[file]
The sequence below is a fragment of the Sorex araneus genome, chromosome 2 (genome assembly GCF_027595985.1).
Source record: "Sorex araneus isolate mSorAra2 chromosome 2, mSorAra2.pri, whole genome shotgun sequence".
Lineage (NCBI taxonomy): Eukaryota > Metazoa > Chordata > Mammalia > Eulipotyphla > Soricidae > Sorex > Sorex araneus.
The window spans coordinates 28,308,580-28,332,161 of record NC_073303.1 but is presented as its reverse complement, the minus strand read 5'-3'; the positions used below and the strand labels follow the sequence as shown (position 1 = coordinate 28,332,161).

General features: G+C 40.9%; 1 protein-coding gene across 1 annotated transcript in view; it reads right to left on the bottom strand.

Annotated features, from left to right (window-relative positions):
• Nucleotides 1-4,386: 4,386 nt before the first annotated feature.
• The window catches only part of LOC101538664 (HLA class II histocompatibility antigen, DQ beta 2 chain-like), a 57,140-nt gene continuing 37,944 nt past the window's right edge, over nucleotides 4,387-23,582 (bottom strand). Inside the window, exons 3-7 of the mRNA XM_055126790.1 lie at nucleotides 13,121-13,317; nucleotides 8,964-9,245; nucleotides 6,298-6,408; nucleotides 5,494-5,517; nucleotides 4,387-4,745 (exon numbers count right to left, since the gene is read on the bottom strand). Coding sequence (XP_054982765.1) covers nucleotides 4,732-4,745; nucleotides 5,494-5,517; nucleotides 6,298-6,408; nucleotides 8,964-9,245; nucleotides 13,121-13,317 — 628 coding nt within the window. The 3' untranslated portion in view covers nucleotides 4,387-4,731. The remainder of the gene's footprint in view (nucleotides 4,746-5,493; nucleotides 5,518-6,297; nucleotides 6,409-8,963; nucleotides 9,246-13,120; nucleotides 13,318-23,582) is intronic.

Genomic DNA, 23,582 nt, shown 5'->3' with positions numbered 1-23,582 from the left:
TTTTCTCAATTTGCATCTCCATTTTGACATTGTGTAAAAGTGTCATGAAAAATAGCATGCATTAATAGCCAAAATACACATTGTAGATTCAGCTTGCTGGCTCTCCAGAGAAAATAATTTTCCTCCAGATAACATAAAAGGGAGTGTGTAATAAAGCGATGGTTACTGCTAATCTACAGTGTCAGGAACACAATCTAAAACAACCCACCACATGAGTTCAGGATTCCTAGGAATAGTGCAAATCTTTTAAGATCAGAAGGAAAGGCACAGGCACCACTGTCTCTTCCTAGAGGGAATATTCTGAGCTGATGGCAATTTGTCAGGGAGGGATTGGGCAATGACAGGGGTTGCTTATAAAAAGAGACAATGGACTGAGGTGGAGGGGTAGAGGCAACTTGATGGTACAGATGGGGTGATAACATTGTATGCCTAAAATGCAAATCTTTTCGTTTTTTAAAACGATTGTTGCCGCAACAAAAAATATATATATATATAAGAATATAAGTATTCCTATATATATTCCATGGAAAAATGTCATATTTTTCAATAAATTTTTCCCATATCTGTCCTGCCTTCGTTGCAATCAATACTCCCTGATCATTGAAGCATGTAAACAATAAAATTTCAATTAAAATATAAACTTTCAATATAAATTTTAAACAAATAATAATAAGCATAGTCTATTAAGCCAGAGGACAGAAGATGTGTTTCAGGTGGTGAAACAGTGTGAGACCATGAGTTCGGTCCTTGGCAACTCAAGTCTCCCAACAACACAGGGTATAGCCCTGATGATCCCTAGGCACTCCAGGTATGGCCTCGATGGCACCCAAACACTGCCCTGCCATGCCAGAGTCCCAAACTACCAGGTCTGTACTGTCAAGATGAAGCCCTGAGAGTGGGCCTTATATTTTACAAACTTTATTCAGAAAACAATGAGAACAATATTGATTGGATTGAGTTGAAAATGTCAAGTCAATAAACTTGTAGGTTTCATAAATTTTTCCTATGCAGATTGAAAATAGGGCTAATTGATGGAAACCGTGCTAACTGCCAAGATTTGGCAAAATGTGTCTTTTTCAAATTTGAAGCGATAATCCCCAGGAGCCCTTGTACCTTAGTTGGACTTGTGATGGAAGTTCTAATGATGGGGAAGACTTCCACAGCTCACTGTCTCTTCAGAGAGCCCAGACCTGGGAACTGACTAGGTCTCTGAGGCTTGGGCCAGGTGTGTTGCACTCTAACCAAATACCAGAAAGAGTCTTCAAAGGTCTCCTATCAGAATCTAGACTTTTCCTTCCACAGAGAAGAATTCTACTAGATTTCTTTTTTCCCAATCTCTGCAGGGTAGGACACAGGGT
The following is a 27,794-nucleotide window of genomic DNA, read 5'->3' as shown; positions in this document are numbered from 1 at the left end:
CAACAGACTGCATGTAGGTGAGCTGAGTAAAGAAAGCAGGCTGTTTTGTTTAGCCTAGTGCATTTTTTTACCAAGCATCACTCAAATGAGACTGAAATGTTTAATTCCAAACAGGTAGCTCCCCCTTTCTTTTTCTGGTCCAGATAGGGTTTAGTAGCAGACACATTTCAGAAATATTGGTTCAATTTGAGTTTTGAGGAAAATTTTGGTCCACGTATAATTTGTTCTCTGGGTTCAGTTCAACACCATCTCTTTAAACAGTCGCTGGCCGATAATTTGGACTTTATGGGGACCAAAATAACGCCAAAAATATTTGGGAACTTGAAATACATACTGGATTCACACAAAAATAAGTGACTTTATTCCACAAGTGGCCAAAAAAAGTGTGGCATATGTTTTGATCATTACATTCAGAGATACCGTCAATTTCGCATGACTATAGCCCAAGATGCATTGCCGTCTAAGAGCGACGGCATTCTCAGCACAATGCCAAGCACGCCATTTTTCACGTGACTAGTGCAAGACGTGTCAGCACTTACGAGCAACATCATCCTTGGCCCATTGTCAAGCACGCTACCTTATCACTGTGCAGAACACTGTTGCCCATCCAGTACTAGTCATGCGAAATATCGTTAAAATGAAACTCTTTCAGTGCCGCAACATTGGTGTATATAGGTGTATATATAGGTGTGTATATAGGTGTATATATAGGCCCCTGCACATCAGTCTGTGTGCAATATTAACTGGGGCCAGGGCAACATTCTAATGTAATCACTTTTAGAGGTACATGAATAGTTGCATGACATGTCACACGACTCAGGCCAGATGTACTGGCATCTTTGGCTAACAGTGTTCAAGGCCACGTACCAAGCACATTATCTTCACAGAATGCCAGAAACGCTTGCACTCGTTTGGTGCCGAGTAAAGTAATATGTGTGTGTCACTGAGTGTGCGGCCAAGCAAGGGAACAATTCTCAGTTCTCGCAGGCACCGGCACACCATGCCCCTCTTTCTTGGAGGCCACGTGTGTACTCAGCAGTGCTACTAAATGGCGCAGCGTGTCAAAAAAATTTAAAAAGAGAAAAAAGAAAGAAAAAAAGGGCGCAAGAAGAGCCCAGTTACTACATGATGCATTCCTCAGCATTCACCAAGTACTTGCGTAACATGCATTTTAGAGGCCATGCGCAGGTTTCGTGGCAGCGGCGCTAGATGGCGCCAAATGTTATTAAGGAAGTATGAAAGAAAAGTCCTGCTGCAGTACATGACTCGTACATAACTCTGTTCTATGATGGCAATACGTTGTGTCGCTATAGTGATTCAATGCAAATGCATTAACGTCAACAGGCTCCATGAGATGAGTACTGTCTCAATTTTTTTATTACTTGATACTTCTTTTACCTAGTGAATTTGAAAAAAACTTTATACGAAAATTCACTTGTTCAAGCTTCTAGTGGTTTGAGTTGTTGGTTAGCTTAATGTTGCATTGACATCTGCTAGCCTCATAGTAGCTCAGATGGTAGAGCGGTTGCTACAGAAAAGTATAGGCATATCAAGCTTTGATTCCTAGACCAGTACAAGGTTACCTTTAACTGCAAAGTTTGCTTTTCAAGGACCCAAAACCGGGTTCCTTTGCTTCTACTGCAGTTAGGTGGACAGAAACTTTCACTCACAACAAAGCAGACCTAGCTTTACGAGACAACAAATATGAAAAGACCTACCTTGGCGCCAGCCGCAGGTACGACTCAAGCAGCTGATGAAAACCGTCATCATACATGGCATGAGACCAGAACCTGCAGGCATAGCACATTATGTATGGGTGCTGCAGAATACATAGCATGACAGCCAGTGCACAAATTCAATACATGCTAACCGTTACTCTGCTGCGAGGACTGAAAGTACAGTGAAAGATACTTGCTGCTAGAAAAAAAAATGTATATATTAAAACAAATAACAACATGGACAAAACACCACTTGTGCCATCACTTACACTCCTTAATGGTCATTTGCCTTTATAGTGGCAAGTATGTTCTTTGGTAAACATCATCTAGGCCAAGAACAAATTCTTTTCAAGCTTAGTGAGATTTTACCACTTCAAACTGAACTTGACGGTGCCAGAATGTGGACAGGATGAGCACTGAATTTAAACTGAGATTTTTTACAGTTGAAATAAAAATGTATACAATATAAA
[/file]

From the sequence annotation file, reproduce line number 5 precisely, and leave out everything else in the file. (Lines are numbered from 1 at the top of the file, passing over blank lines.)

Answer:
General features: G+C 40.9%; 1 protein-coding gene across 1 annotated transcript in view; it reads right to left on the bottom strand.